Dirty and unsafe or idyllic centre of culture: Brussels' image polarised in Belgian press
Depictions of Brussels are highly polarised, according to a study from Vrije Universiteit Brussel (VUB), with some Belgian newspapers presenting the capital as an ideal place to live and others lambasting it as crime-ridden and filthy.
“Brussels’ overwhelmingly negative depiction in the press is a frequently mentioned but little researched factor in explaining its lack of appeal as a place to live,” the study claimed.
Researchers aimed to get to the bottom of this allegation that Belgian newspapers are contributing to people’s reported hate for the city, but what they found was that the opposite was also true.
“We found that the press by and large groups concepts into two diametrically opposed frames: the first corresponding to a phobian perception of Brussels that centres on the negative aspects of city life and the second to a cosmopolitan view of the capital that focuses on its vibrant nature and other inherent advantages,” the study reports.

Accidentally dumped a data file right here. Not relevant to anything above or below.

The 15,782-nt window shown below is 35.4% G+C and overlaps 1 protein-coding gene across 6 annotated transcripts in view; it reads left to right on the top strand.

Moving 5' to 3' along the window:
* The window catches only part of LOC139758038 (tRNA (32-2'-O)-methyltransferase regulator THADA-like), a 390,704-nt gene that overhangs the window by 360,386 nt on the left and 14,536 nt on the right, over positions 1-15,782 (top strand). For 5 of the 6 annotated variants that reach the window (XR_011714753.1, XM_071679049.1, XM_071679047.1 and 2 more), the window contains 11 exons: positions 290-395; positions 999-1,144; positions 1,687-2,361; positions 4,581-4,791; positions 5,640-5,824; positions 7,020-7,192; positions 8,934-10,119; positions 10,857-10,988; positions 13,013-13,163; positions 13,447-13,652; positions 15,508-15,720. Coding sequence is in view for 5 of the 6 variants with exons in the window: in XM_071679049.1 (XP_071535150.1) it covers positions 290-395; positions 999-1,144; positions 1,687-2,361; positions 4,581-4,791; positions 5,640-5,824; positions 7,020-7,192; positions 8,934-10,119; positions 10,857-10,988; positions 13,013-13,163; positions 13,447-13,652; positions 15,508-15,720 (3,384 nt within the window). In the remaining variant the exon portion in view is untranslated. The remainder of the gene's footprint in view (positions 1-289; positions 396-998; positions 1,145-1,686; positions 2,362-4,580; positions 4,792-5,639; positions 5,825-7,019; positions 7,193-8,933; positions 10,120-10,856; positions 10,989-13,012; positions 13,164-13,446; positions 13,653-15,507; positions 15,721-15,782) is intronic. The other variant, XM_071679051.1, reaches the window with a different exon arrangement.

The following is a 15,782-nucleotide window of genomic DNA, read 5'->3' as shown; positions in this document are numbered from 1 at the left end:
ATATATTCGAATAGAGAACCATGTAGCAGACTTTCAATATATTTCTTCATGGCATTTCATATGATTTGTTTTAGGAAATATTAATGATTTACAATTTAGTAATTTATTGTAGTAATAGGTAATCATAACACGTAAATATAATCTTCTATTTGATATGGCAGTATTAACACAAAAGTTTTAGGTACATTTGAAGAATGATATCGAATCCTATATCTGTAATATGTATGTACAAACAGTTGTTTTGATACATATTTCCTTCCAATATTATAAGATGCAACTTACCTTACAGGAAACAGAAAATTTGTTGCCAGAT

“Furthermore, differences between newspapers in their portrayal of life in Brussels relate more so to their orientation (elite versus popular) rather than to their language (Dutch versus French).”
In other words, both French-speaking press and Dutch-language press portrayed Brussels as either a culturally-refined, idyllic capital or a dirty, unsafe city.
The study analysed more than 800 French- and Dutch-language newspaper articles about life in the capital.
“It has been argued that one of Brussels’ major problems is its relatively weak identity and personality and absence of a well-defined image,” the researchers wrote.
“Compared with other European metropolises such as Berlin, Paris and London, Brussels is said to lack presence on the world stage and has no easily identifiable narrative or backstory.”
The city itself has set out to fix this over the years with a series of campaigns focused on Brussels’ public image, to varying degrees of success.
But “given that Brussels’ city branding operations pay relatively little attention to the image of the city as a living environment,” researchers say, media narratives are likely to be the most important – albeit non-intentional – source of marketing.
The effect is felt by residents, who themselves are at odds with one another on whether they are living in a great city or a terrible one.
“On the one hand, there are those who see Brussels as a dirty, turbulent and unsafe city and who perceive multiculturalism in a negative way,” VUB professor Joke Bauwens said.
“On the other hand, we find people who see Brussels as a pleasant, green city and appreciate it as a place to live because of its multicultural character and diverse cultural offer.”